The only answer that can ultimately suffice is God incarnate on a cross, facing there the worst that suffering and evil have ever done on the earth. For still he comes to us, this Christ victorious over all the mystery of suffering and evil, and offers to make his triumph ours.

Charles Spurgeon: Suffering and the Cross of Christ

By |April 5th, 2014|Devotional|0 Comments

Mark then, Christian, Jesus does not suffer so as to exclude your suffering. He bears a cross, not that you may escape it, but that you may endure it. Christ exempts you from sin, but not from sorrow. Remember that, and expect to suffer.

But let us comfort ourselves with this thought, that in our case, as in Simon’s, it is not our cross, but Christ’s cross which we carry. When you are molested for your piety; when your religion brings the trial of cruel mockings upon you, then remember it is not your cross, it is Christ’s cross; and how delightful is it to carry the cross of our Lord Jesus!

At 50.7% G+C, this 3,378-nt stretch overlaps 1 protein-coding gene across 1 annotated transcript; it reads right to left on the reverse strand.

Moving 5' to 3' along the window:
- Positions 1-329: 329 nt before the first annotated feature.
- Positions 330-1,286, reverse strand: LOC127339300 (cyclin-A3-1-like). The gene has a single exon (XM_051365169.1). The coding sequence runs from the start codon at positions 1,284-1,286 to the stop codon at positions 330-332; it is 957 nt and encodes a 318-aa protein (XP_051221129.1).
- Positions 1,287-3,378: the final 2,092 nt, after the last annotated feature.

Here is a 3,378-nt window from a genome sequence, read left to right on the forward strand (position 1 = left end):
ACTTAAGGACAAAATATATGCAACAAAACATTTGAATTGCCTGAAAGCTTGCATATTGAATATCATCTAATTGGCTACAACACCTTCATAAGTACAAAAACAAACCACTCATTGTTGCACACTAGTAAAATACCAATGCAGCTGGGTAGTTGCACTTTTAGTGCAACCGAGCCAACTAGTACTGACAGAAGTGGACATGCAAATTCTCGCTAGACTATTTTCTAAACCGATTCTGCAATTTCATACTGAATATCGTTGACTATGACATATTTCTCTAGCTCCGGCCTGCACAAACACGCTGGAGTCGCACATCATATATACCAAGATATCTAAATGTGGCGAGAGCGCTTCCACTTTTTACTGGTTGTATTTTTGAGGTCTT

Charles Spurgeon: Suffering is God’s Will

By |March 29th, 2014|Devotional|0 Comments

We are told that the Captain of our salvation was made perfect through suffering, therefore we who are sinful, and who are far from being perfect, must not wonder if we are called to pass through suffering too. Shall the head be crowned with thorns, and shall the other members of the body be rocked upon the dainty lap of ease? Must Christ pass through seas of his own blood to win the crown, and are we to walk to heaven dryshod in silver slippers? No, our Master’s experience teaches us that suffering is necessary, and the true-born child of God must not, would not, escape it if he might. But there is one very comforting thought in the fact of Christ’s “being made perfect through suffering”—it is, that he can have complete sympathy with us. “He is not an high priest that cannot be touched with the feeling of our infirmities.” In this sympathy of Christ we find a sustaining power.